“The truth is, unless you let go, unless you forgive yourself, unless you forgive the situation, unless you realize that the situation is over, you cannot move forward.” -Steve Maraboli
My greatest problem with the school system in America is that they teach so many different subjects, but fail to include classes about emotional development and resilience. We learn to read and write, subtract and multiply—we learn to memorize heaps of information that we will likely later forget. Along the way, we learn manners, how to be polite, and when to say sorry.
It seems so systematic, doesn’t it? Go to school, develop skills, make some friends, get into college, succeed at something, find a partner, get married, have children, and if you make mistakes along the way, just apologize, ask for forgiveness and move on.
If we didn’t learn how to deal with the world as children, what makes us so sure we are prepared to deal with it now?
With two Jewish holidays—Rosh Hashanah and Yom Kippur—coming up, this is a perfect time to reflect.
For the first time ever, I stayed in temple throughout the entire duration of both Rosh Hashanah and Yom Kippur services last year. This is what I remember:
The rabbi asked everyone to examine themselves and reflect on the range of emotions you feel throughout your typical week. Surely we all feel happiness, sadness, anger, jealousy, etc., but we haven’t learned to solidify and define our values, and act in accordance with them. Instead, we helplessly react to life’s circumstances, because nobody taught us better. For example, a feeling of anger may temporarily influence you to initiate a confrontation—but anger requires self-control, especially if a person values maintaining friendships and relationships. Jealousy could propel someone to gossip, but if you bite your tongue, you may save yourself from hurting somebody.
Like most people in the synagogue, I decided I wanted to implement this newfound way of thinking into my life. Fast forward to a year later… did I succeed at behaving perfectly until now? Of course not. Out of fear, I have failed to speak up. Out of carelessness, I have wasted some days. And out of complacency and not knowing better, I have probably offended people I love.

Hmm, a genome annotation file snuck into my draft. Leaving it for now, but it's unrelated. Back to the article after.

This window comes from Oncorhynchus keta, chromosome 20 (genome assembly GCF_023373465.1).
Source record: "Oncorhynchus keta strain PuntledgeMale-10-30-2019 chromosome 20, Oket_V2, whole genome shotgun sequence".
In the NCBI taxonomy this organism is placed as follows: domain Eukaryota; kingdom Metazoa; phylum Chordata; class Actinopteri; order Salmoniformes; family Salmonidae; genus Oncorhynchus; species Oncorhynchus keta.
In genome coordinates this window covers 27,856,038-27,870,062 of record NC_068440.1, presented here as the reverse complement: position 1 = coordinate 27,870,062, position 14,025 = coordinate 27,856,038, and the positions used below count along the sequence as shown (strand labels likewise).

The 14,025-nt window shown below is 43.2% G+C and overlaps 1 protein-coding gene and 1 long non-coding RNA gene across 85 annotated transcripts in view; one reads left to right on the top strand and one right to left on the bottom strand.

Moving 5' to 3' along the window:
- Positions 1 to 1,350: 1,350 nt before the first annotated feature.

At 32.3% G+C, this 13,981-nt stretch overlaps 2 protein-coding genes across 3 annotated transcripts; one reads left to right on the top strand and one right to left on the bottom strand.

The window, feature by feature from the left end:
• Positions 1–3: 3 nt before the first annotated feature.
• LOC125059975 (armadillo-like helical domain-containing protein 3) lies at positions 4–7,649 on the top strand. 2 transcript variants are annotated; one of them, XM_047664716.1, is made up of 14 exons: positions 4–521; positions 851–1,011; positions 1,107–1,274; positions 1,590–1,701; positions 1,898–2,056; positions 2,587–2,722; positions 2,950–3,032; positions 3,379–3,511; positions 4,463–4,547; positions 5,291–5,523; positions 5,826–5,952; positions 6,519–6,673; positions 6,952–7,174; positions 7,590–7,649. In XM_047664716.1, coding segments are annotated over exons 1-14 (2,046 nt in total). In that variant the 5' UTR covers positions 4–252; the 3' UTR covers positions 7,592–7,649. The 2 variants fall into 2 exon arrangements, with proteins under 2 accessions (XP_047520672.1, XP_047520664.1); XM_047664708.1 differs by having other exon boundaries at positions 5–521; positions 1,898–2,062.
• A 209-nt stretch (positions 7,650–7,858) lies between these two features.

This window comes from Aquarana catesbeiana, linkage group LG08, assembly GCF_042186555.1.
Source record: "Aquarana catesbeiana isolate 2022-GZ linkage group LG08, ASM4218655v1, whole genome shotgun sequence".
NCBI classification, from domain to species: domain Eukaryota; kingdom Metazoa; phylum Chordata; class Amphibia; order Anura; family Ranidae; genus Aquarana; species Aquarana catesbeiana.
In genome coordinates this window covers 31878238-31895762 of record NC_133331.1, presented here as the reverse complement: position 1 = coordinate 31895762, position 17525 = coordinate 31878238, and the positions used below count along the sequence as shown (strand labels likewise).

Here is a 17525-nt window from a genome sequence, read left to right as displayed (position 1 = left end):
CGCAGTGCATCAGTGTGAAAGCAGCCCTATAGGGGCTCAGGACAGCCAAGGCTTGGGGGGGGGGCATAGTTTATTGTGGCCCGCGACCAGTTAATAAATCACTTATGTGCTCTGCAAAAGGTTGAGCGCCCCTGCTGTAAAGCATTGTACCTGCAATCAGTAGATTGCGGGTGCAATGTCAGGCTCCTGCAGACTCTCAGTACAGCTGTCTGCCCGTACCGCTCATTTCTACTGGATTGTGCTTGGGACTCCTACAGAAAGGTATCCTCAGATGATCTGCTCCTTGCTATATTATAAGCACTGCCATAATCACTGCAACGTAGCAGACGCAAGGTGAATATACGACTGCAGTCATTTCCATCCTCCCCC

We are going to be spending a lot of time at temple in the next few weeks, and in a way, that requires some preparation. What do these two holidays, Rosh Hashanah and Yom Kippur really represent? And how do we properly observe them?
Rosh Hashanah, the head/start of the year, represents the day the world was created. It means we can start all over again. We can examine who we have been, and in doing so, decide on who we want to be. Not who we want to be in terms of work or status, but who we want to be as human beings—an introspection that empowers us to reassess our goals and personal struggles.
And in conjunction with this reflection, ten days later, we are asked to repent and ask for forgiveness for our sins on Yom Kippur. Many of us approach those we have offended or mistreated, in hopes that they will accept our apologies. Some of us, though I’m not quite sure why, send less personal mass texts to their peers, assuming this will suffice and rid them of their guilt. Why are we focusing so much on other people and not on ourselves?
This year I wonder: Is this really what Yom Kippur is about? Inducing guilt?
Already, we deal with daily pressures of belonging to a community, adhering to social norms, and dealing with different types of people.
Many of us who belong to the Iranian Jewish community are also feeling guilt for words that were spoken against the gay community—words that weren’t even our own.
I’m all for apologizing and reflecting, but in doing so, let’s eliminate the “guilt factor” this year. If you feel bad about something you did, acknowledge it, apologize for it, then let it go. Learning from your mistakes will help you. Guilt does nothing but propel sadness. We are entering a new year, and being given a clean slate, a new chance, and we will be granted with the same opportunity a year from now.
This year, let’s be more concerned about how we plan to improve, not focus on how terribly we acted or bask in our guilt—starving is punishment enough as it is.
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